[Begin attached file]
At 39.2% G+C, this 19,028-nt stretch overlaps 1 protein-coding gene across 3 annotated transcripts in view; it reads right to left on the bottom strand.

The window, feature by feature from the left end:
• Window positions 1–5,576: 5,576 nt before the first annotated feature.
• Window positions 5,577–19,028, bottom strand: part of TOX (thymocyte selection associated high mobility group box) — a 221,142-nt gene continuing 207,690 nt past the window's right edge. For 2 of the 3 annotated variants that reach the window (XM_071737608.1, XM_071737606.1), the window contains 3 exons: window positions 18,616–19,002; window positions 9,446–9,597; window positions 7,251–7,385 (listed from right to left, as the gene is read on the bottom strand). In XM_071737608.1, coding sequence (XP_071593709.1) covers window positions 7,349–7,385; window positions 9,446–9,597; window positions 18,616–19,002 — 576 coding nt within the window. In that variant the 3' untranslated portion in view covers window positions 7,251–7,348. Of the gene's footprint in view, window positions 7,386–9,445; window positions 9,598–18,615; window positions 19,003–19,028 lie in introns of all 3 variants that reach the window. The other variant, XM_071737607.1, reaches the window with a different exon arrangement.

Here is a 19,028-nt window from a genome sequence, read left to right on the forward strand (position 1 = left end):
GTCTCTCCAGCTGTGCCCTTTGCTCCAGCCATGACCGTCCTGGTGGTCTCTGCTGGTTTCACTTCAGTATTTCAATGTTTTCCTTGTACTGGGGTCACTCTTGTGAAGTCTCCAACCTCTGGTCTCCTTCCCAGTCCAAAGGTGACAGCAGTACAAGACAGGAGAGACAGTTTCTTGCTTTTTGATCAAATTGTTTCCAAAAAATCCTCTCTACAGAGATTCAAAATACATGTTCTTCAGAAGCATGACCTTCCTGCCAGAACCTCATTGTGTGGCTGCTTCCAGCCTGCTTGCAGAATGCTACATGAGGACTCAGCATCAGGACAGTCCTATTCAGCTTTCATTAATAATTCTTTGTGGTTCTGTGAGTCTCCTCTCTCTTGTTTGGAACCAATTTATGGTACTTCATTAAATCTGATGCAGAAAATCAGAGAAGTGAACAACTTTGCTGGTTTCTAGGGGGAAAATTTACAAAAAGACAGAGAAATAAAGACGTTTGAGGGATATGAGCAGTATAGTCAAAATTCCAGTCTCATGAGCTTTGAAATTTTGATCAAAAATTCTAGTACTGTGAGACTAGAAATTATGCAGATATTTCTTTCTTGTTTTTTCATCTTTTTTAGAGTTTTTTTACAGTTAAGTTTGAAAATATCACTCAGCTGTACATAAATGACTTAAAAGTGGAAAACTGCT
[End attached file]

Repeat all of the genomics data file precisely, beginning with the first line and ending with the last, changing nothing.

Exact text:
At 39.2% G+C, this 19,028-nt stretch overlaps 1 protein-coding gene across 3 annotated transcripts in view; it reads right to left on the bottom strand.

The window, feature by feature from the left end:
• Window positions 1–5,576: 5,576 nt before the first annotated feature.
• Window positions 5,577–19,028, bottom strand: part of TOX (thymocyte selection associated high mobility group box) — a 221,142-nt gene continuing 207,690 nt past the window's right edge. For 2 of the 3 annotated variants that reach the window (XM_071737608.1, XM_071737606.1), the window contains 3 exons: window positions 18,616–19,002; window positions 9,446–9,597; window positions 7,251–7,385 (listed from right to left, as the gene is read on the bottom strand). In XM_071737608.1, coding sequence (XP_071593709.1) covers window positions 7,349–7,385; window positions 9,446–9,597; window positions 18,616–19,002 — 576 coding nt within the window. In that variant the 3' untranslated portion in view covers window positions 7,251–7,348. Of the gene's footprint in view, window positions 7,386–9,445; window positions 9,598–18,615; window positions 19,003–19,028 lie in introns of all 3 variants that reach the window. The other variant, XM_071737607.1, reaches the window with a different exon arrangement.

Here is a 19,028-nt window from a genome sequence, read left to right on the forward strand (position 1 = left end):
GTCTCTCCAGCTGTGCCCTTTGCTCCAGCCATGACCGTCCTGGTGGTCTCTGCTGGTTTCACTTCAGTATTTCAATGTTTTCCTTGTACTGGGGTCACTCTTGTGAAGTCTCCAACCTCTGGTCTCCTTCCCAGTCCAAAGGTGACAGCAGTACAAGACAGGAGAGACAGTTTCTTGCTTTTTGATCAAATTGTTTCCAAAAAATCCTCTCTACAGAGATTCAAAATACATGTTCTTCAGAAGCATGACCTTCCTGCCAGAACCTCATTGTGTGGCTGCTTCCAGCCTGCTTGCAGAATGCTACATGAGGACTCAGCATCAGGACAGTCCTATTCAGCTTTCATTAATAATTCTTTGTGGTTCTGTGAGTCTCCTCTCTCTTGTTTGGAACCAATTTATGGTACTTCATTAAATCTGATGCAGAAAATCAGAGAAGTGAACAACTTTGCTGGTTTCTAGGGGGAAAATTTACAAAAAGACAGAGAAATAAAGACGTTTGAGGGATATGAGCAGTATAGTCAAAATTCCAGTCTCATGAGCTTTGAAATTTTGATCAAAAATTCTAGTACTGTGAGACTAGAAATTATGCAGATATTTCTTTCTTGTTTTTTCATCTTTTTTAGAGTTTTTTTACAGTTAAGTTTGAAAATATCACTCAGCTGTACATAAATGACTTAAAAGTGGAAAACTGCT